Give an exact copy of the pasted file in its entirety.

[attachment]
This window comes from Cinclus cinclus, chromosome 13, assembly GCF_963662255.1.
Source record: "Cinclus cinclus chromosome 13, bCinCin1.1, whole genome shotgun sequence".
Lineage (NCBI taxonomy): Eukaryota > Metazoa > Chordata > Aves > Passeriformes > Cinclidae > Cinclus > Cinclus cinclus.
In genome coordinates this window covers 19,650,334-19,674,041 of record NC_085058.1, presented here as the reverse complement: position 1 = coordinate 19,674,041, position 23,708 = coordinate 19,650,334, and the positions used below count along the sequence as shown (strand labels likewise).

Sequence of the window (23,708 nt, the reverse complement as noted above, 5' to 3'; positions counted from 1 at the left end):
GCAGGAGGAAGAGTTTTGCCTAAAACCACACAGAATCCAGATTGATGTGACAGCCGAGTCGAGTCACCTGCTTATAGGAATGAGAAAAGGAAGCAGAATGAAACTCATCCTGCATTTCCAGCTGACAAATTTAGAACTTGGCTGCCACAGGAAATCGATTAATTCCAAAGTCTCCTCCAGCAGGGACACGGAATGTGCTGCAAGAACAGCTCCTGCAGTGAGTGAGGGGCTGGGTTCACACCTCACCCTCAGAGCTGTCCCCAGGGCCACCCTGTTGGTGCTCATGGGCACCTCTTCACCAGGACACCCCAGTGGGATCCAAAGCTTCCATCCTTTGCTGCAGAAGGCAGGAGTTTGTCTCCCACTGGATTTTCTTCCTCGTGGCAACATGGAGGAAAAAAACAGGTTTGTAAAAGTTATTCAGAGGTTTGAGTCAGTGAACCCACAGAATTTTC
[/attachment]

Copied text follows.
This window comes from Cinclus cinclus, chromosome 13, assembly GCF_963662255.1.
Source record: "Cinclus cinclus chromosome 13, bCinCin1.1, whole genome shotgun sequence".
Lineage (NCBI taxonomy): Eukaryota > Metazoa > Chordata > Aves > Passeriformes > Cinclidae > Cinclus > Cinclus cinclus.
In genome coordinates this window covers 19,650,334-19,674,041 of record NC_085058.1, presented here as the reverse complement: position 1 = coordinate 19,674,041, position 23,708 = coordinate 19,650,334, and the positions used below count along the sequence as shown (strand labels likewise).

Sequence of the window (23,708 nt, the reverse complement as noted above, 5' to 3'; positions counted from 1 at the left end):
GCAGGAGGAAGAGTTTTGCCTAAAACCACACAGAATCCAGATTGATGTGACAGCCGAGTCGAGTCACCTGCTTATAGGAATGAGAAAAGGAAGCAGAATGAAACTCATCCTGCATTTCCAGCTGACAAATTTAGAACTTGGCTGCCACAGGAAATCGATTAATTCCAAAGTCTCCTCCAGCAGGGACACGGAATGTGCTGCAAGAACAGCTCCTGCAGTGAGTGAGGGGCTGGGTTCACACCTCACCCTCAGAGCTGTCCCCAGGGCCACCCTGTTGGTGCTCATGGGCACCTCTTCACCAGGACACCCCAGTGGGATCCAAAGCTTCCATCCTTTGCTGCAGAAGGCAGGAGTTTGTCTCCCACTGGATTTTCTTCCTCGTGGCAACATGGAGGAAAAAAACAGGTTTGTAAAAGTTATTCAGAGGTTTGAGTCAGTGAACCCACAGAATTTTC